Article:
Today there was no recording to be done – a rare day off you might call it. Well I’m not sure I know how to cope with a day off so largely it was spent catching up on some admin, writing a few blog posts and then wandering around some bits of Scarborough. I started the day with another fine breakfast courtesy of The Blue Bell Inn at Weaverthorpe and then decided to find out if there was anything interesting in this corner of Yorkshire. The weather had rather put a damper on my plans to trek around the dales – or perhaps I was just feeling lazy.
So I decided to find out what Scarborough had to offer and first of all headed to the Northern part of the town to stare at a dead poet. Apparently, unbeknown to me the poet and novelist Anne Bronte is buried in Scarborough. Anne, the youngest of the Brontë children, was born on 17 January 1820, on the outskirts of Bradford where her father was curate and she was baptised there on 25 March 1820. Anne’s father was appointed to the perpetual curacy in Haworth, a small town seven miles away. In April 1820, the Brontës moved into the five-roomed Haworth Parsonage which became their home for the rest of their lives.
After staring briefly at the dead poet, I decided to venture into the town and glare at the sea. As you can see from the photograph above it was a typical British Summers day. Clear blue skies, sun shining and…. oh no wait….
I’ve always considered that British seaside towns are essentially relics of the Victorian age. This may seem a bit prejudice and rather generalist. However….
Central Tramway is the oldest surviving tramway company in the country, established in 1881 it is still owned and operated by the same corporate entity that established the Tramway over 100 years ago. Connecting the busy Foreshore Road and Marine Parade near the town centre the company is proud to have retained much of its rich Victorian engineering and legacy, and to be still fulfilling its primary function of carrying the Scarborough public and visiting holiday makers.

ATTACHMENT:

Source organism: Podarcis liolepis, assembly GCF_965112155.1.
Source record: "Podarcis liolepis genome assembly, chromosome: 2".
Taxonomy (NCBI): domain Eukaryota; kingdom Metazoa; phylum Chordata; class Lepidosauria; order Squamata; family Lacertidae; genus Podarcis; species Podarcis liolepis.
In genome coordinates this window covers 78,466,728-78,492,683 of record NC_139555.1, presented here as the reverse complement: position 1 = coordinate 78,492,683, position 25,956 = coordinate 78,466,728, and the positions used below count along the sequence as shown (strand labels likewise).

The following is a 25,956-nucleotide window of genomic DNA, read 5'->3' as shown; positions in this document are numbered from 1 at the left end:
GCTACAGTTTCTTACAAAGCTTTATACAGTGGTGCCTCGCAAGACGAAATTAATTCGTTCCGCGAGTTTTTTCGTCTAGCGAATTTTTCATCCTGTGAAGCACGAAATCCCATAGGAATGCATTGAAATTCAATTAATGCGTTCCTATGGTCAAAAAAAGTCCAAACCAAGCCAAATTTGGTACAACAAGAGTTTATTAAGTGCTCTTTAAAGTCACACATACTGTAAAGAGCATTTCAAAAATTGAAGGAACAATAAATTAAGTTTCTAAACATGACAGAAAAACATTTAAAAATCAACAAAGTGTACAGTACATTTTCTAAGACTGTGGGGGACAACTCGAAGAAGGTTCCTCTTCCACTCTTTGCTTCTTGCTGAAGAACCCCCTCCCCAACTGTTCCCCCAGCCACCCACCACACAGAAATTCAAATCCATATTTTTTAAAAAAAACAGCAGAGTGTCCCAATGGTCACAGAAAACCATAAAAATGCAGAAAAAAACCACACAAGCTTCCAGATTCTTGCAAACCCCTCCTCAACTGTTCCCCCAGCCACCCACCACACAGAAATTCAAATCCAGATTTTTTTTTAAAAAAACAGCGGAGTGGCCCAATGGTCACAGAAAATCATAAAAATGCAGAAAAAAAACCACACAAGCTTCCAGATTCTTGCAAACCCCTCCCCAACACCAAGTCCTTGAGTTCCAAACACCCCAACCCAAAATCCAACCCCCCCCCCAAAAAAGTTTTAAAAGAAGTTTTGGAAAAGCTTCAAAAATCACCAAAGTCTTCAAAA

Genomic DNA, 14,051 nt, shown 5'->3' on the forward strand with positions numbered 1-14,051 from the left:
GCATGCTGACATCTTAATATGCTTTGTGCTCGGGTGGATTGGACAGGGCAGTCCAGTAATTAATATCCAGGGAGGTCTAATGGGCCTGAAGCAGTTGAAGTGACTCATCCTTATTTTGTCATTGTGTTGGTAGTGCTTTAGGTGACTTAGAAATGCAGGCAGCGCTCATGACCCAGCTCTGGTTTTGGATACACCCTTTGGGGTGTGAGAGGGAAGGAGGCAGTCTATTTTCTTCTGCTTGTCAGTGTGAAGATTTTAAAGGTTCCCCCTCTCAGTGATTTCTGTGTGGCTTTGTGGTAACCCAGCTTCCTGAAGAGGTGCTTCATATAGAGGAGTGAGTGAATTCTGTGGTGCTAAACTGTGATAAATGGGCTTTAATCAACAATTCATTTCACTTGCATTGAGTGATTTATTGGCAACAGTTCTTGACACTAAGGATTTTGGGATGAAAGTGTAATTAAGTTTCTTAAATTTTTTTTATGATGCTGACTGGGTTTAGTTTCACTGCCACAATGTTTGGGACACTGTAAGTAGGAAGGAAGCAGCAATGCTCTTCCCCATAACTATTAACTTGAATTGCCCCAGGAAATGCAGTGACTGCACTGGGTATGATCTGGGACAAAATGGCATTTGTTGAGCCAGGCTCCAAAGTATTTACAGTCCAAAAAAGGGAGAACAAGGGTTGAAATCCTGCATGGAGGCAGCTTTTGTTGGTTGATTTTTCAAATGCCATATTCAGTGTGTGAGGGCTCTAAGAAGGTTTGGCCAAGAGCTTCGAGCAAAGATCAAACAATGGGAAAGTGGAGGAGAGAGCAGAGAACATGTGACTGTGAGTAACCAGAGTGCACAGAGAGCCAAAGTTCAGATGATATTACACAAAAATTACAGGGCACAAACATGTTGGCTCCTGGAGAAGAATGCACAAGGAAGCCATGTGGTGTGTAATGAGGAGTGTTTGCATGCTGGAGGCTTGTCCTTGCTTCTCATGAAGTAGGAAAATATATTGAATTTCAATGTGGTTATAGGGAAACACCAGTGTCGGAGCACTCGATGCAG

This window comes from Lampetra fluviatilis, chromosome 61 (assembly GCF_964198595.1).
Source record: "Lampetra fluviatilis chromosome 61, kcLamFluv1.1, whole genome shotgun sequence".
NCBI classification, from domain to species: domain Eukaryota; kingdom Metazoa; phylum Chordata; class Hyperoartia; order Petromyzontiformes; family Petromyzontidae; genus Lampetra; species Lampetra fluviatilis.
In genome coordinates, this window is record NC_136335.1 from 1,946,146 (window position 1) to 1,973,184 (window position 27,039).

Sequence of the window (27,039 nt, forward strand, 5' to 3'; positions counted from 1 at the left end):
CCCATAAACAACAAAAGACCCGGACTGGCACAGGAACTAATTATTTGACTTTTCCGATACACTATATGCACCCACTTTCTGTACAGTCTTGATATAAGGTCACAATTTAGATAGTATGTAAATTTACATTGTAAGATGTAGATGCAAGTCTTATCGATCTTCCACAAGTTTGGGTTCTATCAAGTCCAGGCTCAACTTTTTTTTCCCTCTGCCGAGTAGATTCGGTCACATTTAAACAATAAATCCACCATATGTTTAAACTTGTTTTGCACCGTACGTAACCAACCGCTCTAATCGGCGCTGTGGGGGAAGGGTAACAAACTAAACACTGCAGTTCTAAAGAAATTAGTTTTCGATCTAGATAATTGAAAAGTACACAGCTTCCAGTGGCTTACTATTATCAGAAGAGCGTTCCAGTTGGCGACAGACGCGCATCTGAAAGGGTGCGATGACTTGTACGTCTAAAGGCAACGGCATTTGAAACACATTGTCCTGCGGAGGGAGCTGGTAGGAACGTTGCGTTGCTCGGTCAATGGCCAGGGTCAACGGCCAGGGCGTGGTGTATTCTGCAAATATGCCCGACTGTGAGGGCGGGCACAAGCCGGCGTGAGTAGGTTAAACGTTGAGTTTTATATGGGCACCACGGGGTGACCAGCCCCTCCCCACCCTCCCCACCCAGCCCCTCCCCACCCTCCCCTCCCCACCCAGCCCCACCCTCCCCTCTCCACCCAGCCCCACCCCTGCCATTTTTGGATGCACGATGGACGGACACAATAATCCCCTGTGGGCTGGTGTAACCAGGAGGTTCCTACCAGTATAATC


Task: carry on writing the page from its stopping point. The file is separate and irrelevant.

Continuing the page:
Today however, there were very few locals and even fewer holiday makers to be seen. And so I decided it would be quicker and probably easier to walk down the steps to the sea front.
I decided it perhaps wasnt a day for paddling in the sea so walked a little further along the sea front to Scarborough Spa where 3 or 4 years ago I had recorded Bevox Choirs.
Scarborough Spa is a Grade II listed building in South Bay, Scarborough, North Yorkshire, England. It is a venue for conferences, exhibitions, entertainment, live music and events on the Yorkshire Coast. Originally built around the source of Scarborough’s spa waters, it is owned by Scarborough Borough Council and is managed by Sheffield International Venues.
The Spa has a Grand Hall, which seats nearly 2,000 and hosts live entertainment including the Scarborough Spa Orchestra and the annual Scarborough Jazz Festival. The Spa Theatre, a 600-seat Victorian theatre, is home to summer season shows and Christmas pantomimes. The Spa Ocean Room is used for dances, conferences and other events, including the Scarborough Jazz Festival and Coastival.
At the time of its grand opening in 1867, it was the largest hotel and the largest brick structure in Europe.
The hotel was designed by the Hull architect Cuthbert Brodrick, who was better known as the designer of several Leeds buildings, and when completed in 1867 was one of the largest hotels in the world, as well as one of the first giant purpose-built hotels in Europe. The hotel’s distinctive yellow (also referred to as tawny) brickwork was made locally in Hunmanby and is complemented with traditional red brickwork around the windows. The architectural sculpture was executed by Burstall and Taylor of Leeds.
The building is designed around the theme of time: four towers to represent the seasons, 12 floors for the months of the year, 52 chimneys symbolise the weeks, and originally there were 365 bedrooms, one for each day of the year. Following the renovation the room count was reduced to 280. The hotel itself is in the shape of a ‘V’ in honour of Queen Victoria. The hotel’s heyday was arguably during Victorian times, when wealthy holidaymakers made up the establishment’s clientele. As Scarborough was a famous spa town, the building’s baths originally included an extra pair of taps, so guests could wash in seawater as well as fresh.
Back to Business
Having wandered around the top sights that Scarborough had to offer I decided that I needed coffee and so retired with my laptop to a little coffee shop in town. This afforded me somewhere slightly warmer and a space to work on the artwork for this weeks recordings.
With some artwork done it was then back to Weaverthorpe and time to prepare for tomorrow’s recording at Leavening Primary School.